He pauses, as if thinking it through. Then his brows rise. “Are you suggesting I kidnapped them?”
“I’m suggesting they are missing right after you mentioned going to them with this job. And when I said I’d warn them first, you seemed very unconcerned.”
“Because I—” He glances toward the hall. “Can we talk somewhere else please? Perhaps in your showroom? My staff will begin to arrive at any moment.”
I march to the reception desk, scribble something onto a large sticky note and slap it on the front door. Connolly walks over to read it.
“Fumigation?” He shakes his head. “Please hand me that marker and a new piece of paper. I’ll simply ask them to stay out—”
“Fumigation or biological contamination,” I say. “Your choice.”
He sighs. “May we at least adjourn to the staff room where I might make a coffee? I had a very long night, and I have a feeling you’ll need me to be more coherent than I can manage right now.”
I haven’t really taken a close look at him, being too freaked out about my sisters. Now I notice the purple underscoring his eyes and the first hint of lines at his mouth. Two bright red acne-like spots are, on closer inspection, shaving nicks. His freckles, barely visible yesterday, weave a connect-the-dots pattern across his nose and cheekbones.
While Connolly looks exhausted, he also looks far more human than he did yesterday. Like an actual person rather than an automaton programmed to piss me off.
“Fine,” I mutter. “Get your damned coffee.”
His shoulders sag in visible relief. “Thank you.”
I follow him into the staff room, which is just as ice cold—in decor and temperature—as the rest of the office suite. That makes me think about how he’d planned a more comfortable room for his staff, and some of my own chill thaws . . . before I remember that was a ruse. A ruse to trick and test me.
Connolly walks to the coffee maker, one of those expensive espresso jobs. At the click of a button, it begins grinding beans for a single serving.
“Would you like one?” he asks, raising his voice to be heard.
“No, what I’d like is to talk about my missing sisters. You don’t seem surprised that they’re gone. Something is going on.”
He fusses with the machine. “Yes, and if you had let me explain last night, you’d already know what it is.”
“Don’t condescend to me, Connolly. I had every reason to want to get the hell away from you after you trapped me in that room. Do you know what happened to my sisters?”
“If you’re asking whether I personally kidnapped them—”
“Of course, you didn’t. Guys like you don’t do your own dirty work.”
“True.” His tone stays infuriatingly calm. “I hire people to perform tasks outside my area of expertise. As I tried to hire you last night.” He lifts the mug, takes a sip and exhales in satisfaction. “Are you quite sure you wouldn’t like a cup?”
I unclench my teeth enough to say, “I’d like to have this conversation. Start talking. Now. Or else . . .”
I open my purse.
“Let me guess,” he says. “You brought the Magic 8 Ball.”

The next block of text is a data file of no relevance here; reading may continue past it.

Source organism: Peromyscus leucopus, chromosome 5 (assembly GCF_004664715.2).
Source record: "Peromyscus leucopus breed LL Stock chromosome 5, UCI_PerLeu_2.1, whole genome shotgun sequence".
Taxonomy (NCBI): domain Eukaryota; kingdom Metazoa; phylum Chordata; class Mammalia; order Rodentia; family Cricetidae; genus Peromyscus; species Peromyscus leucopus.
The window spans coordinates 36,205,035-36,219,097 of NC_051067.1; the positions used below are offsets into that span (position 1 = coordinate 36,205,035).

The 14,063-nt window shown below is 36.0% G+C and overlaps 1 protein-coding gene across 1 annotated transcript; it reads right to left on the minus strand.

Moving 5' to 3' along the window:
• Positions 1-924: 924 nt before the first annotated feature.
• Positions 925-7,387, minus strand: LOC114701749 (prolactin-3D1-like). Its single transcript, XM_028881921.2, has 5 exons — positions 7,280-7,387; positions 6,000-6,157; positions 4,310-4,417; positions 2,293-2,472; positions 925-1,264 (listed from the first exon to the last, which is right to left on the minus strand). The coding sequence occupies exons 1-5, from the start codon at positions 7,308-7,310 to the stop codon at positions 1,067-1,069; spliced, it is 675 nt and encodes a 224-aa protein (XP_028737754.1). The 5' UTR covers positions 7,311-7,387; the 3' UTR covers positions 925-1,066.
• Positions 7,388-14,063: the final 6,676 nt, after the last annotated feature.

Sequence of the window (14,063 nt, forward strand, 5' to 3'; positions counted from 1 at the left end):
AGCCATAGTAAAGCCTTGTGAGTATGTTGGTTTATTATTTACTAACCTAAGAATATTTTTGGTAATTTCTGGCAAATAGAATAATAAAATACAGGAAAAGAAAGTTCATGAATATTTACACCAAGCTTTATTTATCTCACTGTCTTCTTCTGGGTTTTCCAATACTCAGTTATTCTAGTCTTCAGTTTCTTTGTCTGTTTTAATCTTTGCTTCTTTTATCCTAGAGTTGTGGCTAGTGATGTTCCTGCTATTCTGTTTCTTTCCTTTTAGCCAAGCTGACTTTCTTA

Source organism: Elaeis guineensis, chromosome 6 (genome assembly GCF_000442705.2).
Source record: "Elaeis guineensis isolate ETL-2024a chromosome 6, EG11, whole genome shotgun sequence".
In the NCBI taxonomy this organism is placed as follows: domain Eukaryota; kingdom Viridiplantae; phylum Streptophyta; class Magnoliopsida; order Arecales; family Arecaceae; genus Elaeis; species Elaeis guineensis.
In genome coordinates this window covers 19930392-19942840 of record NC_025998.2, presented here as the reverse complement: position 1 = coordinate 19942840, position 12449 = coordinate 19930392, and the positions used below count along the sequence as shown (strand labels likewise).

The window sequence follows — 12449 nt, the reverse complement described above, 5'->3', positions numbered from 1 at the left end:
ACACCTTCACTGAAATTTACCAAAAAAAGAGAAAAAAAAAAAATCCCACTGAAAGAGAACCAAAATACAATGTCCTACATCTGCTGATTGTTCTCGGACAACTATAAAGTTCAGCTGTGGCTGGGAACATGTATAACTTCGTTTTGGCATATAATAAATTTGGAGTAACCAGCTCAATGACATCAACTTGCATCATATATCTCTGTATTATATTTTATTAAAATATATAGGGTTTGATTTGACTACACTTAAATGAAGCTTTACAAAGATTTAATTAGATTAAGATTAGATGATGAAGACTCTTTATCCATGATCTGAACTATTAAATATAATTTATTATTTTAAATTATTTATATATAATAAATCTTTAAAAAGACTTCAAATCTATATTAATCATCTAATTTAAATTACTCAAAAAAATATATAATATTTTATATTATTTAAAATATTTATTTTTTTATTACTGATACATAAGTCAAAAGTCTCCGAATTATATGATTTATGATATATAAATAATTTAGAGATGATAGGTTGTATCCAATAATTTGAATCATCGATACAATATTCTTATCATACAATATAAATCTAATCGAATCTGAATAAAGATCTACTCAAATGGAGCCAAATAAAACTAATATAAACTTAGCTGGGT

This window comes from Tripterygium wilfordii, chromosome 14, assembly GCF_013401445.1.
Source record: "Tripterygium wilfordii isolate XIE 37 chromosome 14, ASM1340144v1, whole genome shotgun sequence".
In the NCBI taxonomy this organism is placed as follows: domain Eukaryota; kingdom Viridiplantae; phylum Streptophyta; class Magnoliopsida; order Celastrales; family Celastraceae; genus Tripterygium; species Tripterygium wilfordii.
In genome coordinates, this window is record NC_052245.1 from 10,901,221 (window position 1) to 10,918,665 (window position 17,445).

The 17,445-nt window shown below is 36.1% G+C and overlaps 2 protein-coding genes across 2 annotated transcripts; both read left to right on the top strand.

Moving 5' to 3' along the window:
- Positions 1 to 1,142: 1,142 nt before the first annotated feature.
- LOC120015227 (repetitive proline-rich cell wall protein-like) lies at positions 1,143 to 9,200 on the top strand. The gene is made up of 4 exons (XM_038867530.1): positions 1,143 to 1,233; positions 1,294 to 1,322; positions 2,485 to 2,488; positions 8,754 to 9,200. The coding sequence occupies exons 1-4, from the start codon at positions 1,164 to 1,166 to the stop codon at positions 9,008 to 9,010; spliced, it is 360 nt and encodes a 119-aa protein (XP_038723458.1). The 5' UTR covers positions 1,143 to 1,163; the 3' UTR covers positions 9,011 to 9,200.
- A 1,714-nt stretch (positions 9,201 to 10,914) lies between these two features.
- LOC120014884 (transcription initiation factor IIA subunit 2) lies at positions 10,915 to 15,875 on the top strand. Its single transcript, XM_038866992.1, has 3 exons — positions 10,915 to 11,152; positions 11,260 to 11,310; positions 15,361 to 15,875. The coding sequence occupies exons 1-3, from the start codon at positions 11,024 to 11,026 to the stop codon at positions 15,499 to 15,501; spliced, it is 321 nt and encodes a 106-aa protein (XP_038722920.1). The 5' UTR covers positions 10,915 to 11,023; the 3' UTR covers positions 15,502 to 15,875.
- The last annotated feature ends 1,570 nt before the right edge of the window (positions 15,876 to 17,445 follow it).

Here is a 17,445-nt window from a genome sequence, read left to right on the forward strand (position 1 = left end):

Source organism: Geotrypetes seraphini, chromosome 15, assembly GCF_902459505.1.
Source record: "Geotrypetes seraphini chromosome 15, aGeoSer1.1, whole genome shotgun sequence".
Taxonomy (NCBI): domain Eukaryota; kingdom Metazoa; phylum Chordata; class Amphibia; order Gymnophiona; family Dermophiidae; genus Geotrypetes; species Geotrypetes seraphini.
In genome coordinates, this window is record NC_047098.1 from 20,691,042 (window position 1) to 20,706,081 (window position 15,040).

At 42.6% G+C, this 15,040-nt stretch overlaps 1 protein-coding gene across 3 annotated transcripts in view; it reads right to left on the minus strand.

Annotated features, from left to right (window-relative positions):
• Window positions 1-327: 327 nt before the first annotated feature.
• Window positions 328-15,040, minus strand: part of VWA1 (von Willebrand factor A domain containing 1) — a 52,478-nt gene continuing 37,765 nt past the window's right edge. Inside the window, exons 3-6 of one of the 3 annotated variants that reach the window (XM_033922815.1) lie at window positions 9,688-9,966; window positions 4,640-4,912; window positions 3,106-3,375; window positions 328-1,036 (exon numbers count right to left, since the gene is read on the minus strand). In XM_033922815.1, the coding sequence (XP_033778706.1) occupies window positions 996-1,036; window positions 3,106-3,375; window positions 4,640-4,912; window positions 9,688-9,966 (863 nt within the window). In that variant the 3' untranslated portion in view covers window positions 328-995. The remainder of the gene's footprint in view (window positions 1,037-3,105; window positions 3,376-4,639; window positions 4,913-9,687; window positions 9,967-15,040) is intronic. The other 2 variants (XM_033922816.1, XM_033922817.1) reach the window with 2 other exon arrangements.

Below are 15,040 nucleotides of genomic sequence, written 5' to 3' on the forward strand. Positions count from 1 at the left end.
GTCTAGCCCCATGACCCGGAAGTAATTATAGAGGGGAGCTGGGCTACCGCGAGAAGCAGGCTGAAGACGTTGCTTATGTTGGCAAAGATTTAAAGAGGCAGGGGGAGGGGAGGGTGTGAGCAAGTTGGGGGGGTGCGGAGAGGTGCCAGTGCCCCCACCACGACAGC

That is what I was about to pull out, but when he glances into my purse, he goes still.
“Is that . . . a gun?” he says.
I flip out the tiny derringer. “Cute, huh? It was a going-away gift from my sister’s friend. To keep me safe in the big, bad city.”
When I glance up, Connolly has inched back.
“Really? This scares you?” I wave the gun. “Believe me, my curse bomb is way worse. Look how tiny this thing is. It’d barely put a hole in you.”
“That gun is quite capable of killing someone.”
“Is it? Huh. Then maybe we should try this again.” I aim the derringer at him. “Do you know where my sisters are?”
He swallows and then visibly pulls himself together, his gaze wrenching from the gun barrel and lifting to meet mine. When he speaks, the words come slow and careful, so I cannot misunderstand them.
“I did not kidnap them, and I do not know who did, but I believe I know why they were taken. That’s what I was going to discuss with you.”
“When? After you drank your whole damned coffee? This is my sisters we’re talking about.”
“I understand that, and I apologize if it seemed I wasn’t taking this seriously. I am.”
“Good.” I lift the gun. “So where are my sisters?”
“I just told you. I don’t have them.”
“Are you sure?”
“Really, really sure?”
“Yes. Now please lower the—”
I pull the trigger. A spot of red explodes on the wall behind Connolly. He stumbles against the coffee maker and stares down at his chest.
“Looking for the entry wound?” I say. “There isn’t one. I aimed beside you.”
He squints at the bright red spot, on the wall, far too crimson to be blood.
“Jinx,” I say, twirling the fake gun. “It’s a nice piece, though. Specially made just for me. So much fun in paintball. Do you play?”
Connolly’s expression suggests he really wishes he had a gun right now. And not a fake one.
“Did you really think anyone would buy me a real gun?” I say. “Hell, I wouldn’t buy me a real gun. But thank you for confirming that you don’t have my sisters. Now let’s talk about who does.”
“I am not talking to you about anything, Ms. Bennett. You just—”
“Shot beside you with a fake bullet? I wouldn’t have pulled the gun if you didn’t notice it in my purse. At that point, if I didn’t threaten you with it, you wouldn’t have taken me seriously. My sisters are missing. I’ll keep saying that until you get it.”
“I do get it. I apologize if I seemed to be stalling. I was collecting myself and preparing for what is likely to be a long conversation.”
“Good. Get yourself another coffee, and I’ll meet you in your office.”